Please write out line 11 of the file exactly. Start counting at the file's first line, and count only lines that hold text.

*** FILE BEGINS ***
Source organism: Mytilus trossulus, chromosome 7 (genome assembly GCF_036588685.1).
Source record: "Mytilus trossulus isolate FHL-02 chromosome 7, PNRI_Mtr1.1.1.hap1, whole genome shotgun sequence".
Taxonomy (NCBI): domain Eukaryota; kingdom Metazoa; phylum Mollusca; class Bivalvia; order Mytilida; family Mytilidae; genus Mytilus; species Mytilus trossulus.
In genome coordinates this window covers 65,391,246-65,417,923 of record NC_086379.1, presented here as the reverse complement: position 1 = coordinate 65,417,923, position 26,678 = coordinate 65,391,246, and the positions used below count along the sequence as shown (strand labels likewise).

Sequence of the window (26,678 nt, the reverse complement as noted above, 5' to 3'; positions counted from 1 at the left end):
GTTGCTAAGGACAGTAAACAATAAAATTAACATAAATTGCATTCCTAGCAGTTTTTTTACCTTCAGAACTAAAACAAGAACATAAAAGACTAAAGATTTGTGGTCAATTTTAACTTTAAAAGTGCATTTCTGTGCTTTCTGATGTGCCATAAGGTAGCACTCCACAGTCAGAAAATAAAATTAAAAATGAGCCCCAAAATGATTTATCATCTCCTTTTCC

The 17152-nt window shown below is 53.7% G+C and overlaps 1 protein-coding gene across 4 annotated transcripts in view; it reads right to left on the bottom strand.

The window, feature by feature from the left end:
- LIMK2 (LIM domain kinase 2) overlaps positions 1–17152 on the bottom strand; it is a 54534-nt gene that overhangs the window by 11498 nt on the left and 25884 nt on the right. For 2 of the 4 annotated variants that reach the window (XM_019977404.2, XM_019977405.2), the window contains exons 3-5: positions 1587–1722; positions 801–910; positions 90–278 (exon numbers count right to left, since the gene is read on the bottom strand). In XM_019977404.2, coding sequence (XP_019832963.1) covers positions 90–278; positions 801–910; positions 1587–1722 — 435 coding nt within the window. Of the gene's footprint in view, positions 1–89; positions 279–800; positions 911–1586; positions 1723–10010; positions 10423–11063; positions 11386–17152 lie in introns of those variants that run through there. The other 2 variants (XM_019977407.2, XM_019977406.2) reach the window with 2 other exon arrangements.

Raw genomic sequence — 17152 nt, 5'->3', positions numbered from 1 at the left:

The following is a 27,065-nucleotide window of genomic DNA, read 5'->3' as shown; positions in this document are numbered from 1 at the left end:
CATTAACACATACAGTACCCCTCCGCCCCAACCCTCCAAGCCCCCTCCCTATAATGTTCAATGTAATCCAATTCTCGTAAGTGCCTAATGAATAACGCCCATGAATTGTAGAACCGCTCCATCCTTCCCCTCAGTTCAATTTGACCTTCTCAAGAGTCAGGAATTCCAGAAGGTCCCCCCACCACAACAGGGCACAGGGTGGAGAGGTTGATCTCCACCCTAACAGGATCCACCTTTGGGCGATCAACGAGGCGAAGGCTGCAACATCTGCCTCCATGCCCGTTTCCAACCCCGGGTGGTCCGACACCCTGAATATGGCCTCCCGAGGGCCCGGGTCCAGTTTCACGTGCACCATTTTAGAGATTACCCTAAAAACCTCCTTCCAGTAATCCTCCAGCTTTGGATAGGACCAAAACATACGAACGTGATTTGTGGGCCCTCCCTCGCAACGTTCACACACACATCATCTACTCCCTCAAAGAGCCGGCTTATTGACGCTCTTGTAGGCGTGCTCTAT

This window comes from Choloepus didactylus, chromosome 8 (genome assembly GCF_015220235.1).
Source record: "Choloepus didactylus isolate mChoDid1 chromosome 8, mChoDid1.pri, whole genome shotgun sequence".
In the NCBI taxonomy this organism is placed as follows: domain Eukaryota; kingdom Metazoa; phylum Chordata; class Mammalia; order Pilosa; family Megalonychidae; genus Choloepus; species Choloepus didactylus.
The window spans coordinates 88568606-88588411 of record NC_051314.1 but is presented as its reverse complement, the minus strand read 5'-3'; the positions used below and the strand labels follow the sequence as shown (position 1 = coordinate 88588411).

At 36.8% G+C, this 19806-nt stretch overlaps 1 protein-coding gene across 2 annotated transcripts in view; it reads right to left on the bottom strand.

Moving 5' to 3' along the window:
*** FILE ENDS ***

The following is a 27,065-nucleotide window of genomic DNA, read 5'->3' as shown; positions in this document are numbered from 1 at the left end: